Tuesday, September 8, 2015

The Reverent Art of Teaching

General duties of a student: pull everything out of your teacher. 
Pull everything out of your fellow students.

General duties of a teacher: pull everything out of your students.

As you may have heard (I’ve been shouting it from the mountaintops), I’m teaching creative writing this semester. The class I’m teaching is an overview of the genres and a chance for undergrads to dip their toes into the endless well that is “creative writing.” Two weeks in and I am brimming with gratitude, happiness, and a bit of apprehension, too.

First of all, it’s a huge honor to be teaching creative writing as a graduate student. I recognize that not many MFA students have this opportunity and I am definitely going to try my best to do right by my students. It’s a far cry from teaching composition, where I was handed a syllabus, content, and projects to fulfill. I was grateful for the hand-holding, though, since I had little experience with the topic before teaching it. Now, it is up to me to write the syllabus, provide readings, plan assignments and decide on a grading rubric. No biggie, right?

Thankfully, I have the good fortune of taking a creative writing practicum in conjunction with teaching my class. This means that I get to bounce ideas off my classmates on a weekly basis (who are also teaching creative writing for the first time) and learn different ways to foster a creative environment for my students to grow, explore, and flourish. Did I mention that one of the most wonderful professors I’ve ever had is teaching it? So very exciting. On a less exciting note, all of us teachers will be filmed twice this semester for learning purposes. My professors says that athletes figured out a long time ago that studying footage of their games helps them get better, so why not writing teachers?

And then, there’s the part about actually being in the classroom, reading and writing alongside some pretty special students. My practicum professor says we must always approach the students with reverence. This hit home for me last Tuesday when they turned in their first piece of creative writing. Sitting at my desk at home, reading through the essays and poems, I was struck by the sheer bravery of my students. Creating by definition means making something that did not exist before. Therefore, being creative means you must accept the unknown and give in to the process. Tapping into this part of yourself requires a willingness to be vulnerable, which is not always an easy thing to do.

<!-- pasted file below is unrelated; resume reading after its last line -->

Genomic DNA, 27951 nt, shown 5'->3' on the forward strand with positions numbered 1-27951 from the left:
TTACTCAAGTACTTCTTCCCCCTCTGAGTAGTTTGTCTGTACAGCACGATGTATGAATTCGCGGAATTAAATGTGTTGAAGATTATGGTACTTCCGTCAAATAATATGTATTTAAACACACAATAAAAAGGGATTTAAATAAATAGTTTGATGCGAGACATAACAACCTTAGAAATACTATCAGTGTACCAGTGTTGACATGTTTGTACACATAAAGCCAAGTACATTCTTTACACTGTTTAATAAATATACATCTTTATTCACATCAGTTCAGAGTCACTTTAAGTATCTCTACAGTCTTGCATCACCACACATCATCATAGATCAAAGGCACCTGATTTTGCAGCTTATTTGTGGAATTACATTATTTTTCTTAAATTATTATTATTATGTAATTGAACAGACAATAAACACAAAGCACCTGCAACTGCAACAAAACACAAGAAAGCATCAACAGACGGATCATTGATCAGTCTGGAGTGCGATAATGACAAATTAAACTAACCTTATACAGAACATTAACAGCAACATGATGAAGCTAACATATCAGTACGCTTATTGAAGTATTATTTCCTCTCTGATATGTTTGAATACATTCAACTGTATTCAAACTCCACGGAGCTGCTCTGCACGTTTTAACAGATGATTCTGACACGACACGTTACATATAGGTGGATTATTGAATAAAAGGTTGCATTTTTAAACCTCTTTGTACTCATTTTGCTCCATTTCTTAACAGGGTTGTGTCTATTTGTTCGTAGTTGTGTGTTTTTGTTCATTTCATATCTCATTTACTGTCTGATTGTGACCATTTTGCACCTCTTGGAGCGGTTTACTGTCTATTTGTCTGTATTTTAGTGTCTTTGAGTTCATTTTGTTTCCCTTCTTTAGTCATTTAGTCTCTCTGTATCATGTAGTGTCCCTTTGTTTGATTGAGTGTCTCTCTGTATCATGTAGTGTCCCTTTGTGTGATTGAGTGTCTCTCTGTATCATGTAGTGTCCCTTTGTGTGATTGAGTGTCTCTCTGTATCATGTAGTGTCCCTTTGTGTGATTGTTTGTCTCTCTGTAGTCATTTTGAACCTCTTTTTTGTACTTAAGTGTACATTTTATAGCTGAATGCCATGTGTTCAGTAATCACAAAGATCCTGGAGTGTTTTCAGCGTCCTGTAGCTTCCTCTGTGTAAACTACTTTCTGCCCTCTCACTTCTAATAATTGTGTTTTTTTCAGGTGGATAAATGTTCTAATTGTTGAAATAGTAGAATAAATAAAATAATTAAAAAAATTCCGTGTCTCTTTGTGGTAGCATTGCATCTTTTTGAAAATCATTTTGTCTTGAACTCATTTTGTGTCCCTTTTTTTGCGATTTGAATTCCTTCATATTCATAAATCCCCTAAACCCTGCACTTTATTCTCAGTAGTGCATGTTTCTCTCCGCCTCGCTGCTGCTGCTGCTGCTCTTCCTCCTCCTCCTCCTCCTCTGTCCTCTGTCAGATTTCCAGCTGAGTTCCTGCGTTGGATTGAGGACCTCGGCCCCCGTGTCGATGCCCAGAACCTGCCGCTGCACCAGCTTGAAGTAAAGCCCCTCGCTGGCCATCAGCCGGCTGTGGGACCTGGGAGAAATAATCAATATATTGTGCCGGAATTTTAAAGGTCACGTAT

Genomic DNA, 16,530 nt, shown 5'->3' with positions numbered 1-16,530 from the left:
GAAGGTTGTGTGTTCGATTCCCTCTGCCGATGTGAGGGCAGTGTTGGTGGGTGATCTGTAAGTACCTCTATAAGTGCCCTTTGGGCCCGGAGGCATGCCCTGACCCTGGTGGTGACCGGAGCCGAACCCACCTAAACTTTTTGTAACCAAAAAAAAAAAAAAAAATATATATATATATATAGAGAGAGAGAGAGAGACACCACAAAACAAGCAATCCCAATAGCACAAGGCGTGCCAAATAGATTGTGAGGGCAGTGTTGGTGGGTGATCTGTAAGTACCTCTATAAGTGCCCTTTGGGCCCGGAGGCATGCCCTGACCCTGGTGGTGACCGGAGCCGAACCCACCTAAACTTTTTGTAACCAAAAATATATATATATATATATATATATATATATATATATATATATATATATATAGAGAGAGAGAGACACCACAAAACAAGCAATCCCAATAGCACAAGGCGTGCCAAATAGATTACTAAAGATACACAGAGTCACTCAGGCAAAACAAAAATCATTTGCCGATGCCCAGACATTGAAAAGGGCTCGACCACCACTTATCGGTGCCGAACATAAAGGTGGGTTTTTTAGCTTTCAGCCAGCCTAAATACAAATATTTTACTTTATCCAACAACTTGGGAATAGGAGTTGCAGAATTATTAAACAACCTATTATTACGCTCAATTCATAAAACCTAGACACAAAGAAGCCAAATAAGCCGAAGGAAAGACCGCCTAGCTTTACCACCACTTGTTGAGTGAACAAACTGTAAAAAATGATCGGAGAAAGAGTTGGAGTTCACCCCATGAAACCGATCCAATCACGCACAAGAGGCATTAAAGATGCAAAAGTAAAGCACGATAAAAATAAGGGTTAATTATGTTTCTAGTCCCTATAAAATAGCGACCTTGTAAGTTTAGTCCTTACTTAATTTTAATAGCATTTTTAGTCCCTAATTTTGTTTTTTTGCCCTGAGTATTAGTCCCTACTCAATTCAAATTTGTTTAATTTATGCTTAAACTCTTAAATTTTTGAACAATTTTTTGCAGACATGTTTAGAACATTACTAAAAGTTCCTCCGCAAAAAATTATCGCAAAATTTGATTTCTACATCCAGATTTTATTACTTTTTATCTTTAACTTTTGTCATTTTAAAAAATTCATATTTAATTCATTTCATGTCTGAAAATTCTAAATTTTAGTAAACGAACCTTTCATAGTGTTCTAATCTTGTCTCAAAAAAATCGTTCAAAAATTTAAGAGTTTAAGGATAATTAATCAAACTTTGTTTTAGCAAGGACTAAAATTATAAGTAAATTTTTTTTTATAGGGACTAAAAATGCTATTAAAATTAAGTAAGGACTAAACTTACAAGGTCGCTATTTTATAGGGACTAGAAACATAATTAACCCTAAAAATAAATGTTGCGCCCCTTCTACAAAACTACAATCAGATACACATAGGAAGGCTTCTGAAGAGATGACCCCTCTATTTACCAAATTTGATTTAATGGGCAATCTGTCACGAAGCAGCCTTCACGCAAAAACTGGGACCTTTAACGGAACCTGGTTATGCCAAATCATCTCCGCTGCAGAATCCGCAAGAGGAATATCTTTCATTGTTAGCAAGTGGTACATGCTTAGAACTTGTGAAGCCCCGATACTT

I was moved to read my students’ work. It is clear that they put time and effort into their writing, and their creative courage blew me away.  But also, I am honored to be given this role as educator to cultivate and nourish their beautiful creative spirit. I recognize now what a super special position I’m in to bear witness to creativity, and I also recognize that with this gift comes responsibility.
As I delve deeper into the creative process, I am beginning to understand it as a marriage between mystery and discipline. One must be brave enough to jump into the unknown, but also wise enough to trust the free-fall.